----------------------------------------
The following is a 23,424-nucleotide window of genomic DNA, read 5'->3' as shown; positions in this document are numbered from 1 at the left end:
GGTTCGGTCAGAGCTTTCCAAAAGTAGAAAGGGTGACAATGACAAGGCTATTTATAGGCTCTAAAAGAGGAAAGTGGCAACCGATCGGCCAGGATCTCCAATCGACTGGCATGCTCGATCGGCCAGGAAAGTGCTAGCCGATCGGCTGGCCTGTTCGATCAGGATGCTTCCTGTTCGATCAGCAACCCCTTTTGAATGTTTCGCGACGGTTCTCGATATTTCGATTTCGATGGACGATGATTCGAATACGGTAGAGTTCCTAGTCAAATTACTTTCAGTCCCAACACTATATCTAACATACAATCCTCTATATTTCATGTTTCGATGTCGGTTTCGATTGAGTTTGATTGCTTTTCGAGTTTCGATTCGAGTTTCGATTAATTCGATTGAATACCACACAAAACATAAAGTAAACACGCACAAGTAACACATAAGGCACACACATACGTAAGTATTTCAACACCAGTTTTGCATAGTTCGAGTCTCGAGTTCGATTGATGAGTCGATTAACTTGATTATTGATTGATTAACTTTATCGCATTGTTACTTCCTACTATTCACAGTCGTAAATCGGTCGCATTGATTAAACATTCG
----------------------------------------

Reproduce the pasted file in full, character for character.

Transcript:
The following is a 23,424-nucleotide window of genomic DNA, read 5'->3' as shown; positions in this document are numbered from 1 at the left end:
GGTTCGGTCAGAGCTTTCCAAAAGTAGAAAGGGTGACAATGACAAGGCTATTTATAGGCTCTAAAAGAGGAAAGTGGCAACCGATCGGCCAGGATCTCCAATCGACTGGCATGCTCGATCGGCCAGGAAAGTGCTAGCCGATCGGCTGGCCTGTTCGATCAGGATGCTTCCTGTTCGATCAGCAACCCCTTTTGAATGTTTCGCGACGGTTCTCGATATTTCGATTTCGATGGACGATGATTCGAATACGGTAGAGTTCCTAGTCAAATTACTTTCAGTCCCAACACTATATCTAACATACAATCCTCTATATTTCATGTTTCGATGTCGGTTTCGATTGAGTTTGATTGCTTTTCGAGTTTCGATTCGAGTTTCGATTAATTCGATTGAATACCACACAAAACATAAAGTAAACACGCACAAGTAACACATAAGGCACACACATACGTAAGTATTTCAACACCAGTTTTGCATAGTTCGAGTCTCGAGTTCGATTGATGAGTCGATTAACTTGATTATTGATTGATTAACTTTATCGCATTGTTACTTCCTACTATTCACAGTCGTAAATCGGTCGCATTGATTAAACATTCG